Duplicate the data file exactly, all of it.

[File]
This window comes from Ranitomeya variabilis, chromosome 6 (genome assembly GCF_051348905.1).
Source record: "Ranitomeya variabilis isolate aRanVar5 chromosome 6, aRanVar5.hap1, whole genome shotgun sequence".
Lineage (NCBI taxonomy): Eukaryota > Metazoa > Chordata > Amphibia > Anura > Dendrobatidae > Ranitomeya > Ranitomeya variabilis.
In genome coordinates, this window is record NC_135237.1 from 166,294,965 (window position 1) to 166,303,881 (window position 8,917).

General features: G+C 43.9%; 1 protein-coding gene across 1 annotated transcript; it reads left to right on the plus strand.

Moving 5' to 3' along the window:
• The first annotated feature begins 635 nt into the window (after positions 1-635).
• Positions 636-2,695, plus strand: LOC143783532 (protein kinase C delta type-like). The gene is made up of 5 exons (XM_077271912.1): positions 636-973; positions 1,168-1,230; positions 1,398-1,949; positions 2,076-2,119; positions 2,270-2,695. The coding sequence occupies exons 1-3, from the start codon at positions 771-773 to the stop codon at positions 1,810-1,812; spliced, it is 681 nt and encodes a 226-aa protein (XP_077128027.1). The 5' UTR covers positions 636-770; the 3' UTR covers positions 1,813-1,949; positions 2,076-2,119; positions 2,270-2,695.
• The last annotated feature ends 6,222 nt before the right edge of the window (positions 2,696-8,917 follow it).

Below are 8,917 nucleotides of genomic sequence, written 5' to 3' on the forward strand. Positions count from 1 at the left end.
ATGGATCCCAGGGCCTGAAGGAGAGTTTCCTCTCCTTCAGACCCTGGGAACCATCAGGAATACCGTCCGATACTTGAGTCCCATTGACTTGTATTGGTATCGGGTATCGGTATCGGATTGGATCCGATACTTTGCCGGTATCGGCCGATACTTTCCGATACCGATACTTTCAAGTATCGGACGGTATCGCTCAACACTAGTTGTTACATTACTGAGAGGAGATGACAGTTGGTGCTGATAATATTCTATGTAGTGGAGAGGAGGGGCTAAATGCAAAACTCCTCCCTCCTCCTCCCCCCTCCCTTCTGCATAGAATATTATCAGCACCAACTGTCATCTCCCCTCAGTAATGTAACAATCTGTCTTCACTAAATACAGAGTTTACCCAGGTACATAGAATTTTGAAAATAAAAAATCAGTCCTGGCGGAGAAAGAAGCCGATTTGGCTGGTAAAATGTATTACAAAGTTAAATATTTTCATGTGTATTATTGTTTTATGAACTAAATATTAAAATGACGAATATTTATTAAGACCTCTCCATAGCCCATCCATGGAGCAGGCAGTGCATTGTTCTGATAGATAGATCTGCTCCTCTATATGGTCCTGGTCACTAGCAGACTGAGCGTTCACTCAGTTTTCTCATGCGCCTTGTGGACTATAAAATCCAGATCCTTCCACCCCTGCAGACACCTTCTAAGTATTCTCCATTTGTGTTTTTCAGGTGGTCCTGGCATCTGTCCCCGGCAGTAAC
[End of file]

This window comes from Ranitomeya variabilis, chromosome 6 (genome assembly GCF_051348905.1).
Source record: "Ranitomeya variabilis isolate aRanVar5 chromosome 6, aRanVar5.hap1, whole genome shotgun sequence".
Lineage (NCBI taxonomy): Eukaryota > Metazoa > Chordata > Amphibia > Anura > Dendrobatidae > Ranitomeya > Ranitomeya variabilis.
In genome coordinates, this window is record NC_135237.1 from 166,294,965 (window position 1) to 166,303,881 (window position 8,917).

General features: G+C 43.9%; 1 protein-coding gene across 1 annotated transcript; it reads left to right on the plus strand.

Moving 5' to 3' along the window:
• The first annotated feature begins 635 nt into the window (after positions 1-635).
• Positions 636-2,695, plus strand: LOC143783532 (protein kinase C delta type-like). The gene is made up of 5 exons (XM_077271912.1): positions 636-973; positions 1,168-1,230; positions 1,398-1,949; positions 2,076-2,119; positions 2,270-2,695. The coding sequence occupies exons 1-3, from the start codon at positions 771-773 to the stop codon at positions 1,810-1,812; spliced, it is 681 nt and encodes a 226-aa protein (XP_077128027.1). The 5' UTR covers positions 636-770; the 3' UTR covers positions 1,813-1,949; positions 2,076-2,119; positions 2,270-2,695.
• The last annotated feature ends 6,222 nt before the right edge of the window (positions 2,696-8,917 follow it).

Below are 8,917 nucleotides of genomic sequence, written 5' to 3' on the forward strand. Positions count from 1 at the left end.
ATGGATCCCAGGGCCTGAAGGAGAGTTTCCTCTCCTTCAGACCCTGGGAACCATCAGGAATACCGTCCGATACTTGAGTCCCATTGACTTGTATTGGTATCGGGTATCGGTATCGGATTGGATCCGATACTTTGCCGGTATCGGCCGATACTTTCCGATACCGATACTTTCAAGTATCGGACGGTATCGCTCAACACTAGTTGTTACATTACTGAGAGGAGATGACAGTTGGTGCTGATAATATTCTATGTAGTGGAGAGGAGGGGCTAAATGCAAAACTCCTCCCTCCTCCTCCCCCCTCCCTTCTGCATAGAATATTATCAGCACCAACTGTCATCTCCCCTCAGTAATGTAACAATCTGTCTTCACTAAATACAGAGTTTACCCAGGTACATAGAATTTTGAAAATAAAAAATCAGTCCTGGCGGAGAAAGAAGCCGATTTGGCTGGTAAAATGTATTACAAAGTTAAATATTTTCATGTGTATTATTGTTTTATGAACTAAATATTAAAATGACGAATATTTATTAAGACCTCTCCATAGCCCATCCATGGAGCAGGCAGTGCATTGTTCTGATAGATAGATCTGCTCCTCTATATGGTCCTGGTCACTAGCAGACTGAGCGTTCACTCAGTTTTCTCATGCGCCTTGTGGACTATAAAATCCAGATCCTTCCACCCCTGCAGACACCTTCTAAGTATTCTCCATTTGTGTTTTTCAGGTGGTCCTGGCATCTGTCCCCGGCAGTAAC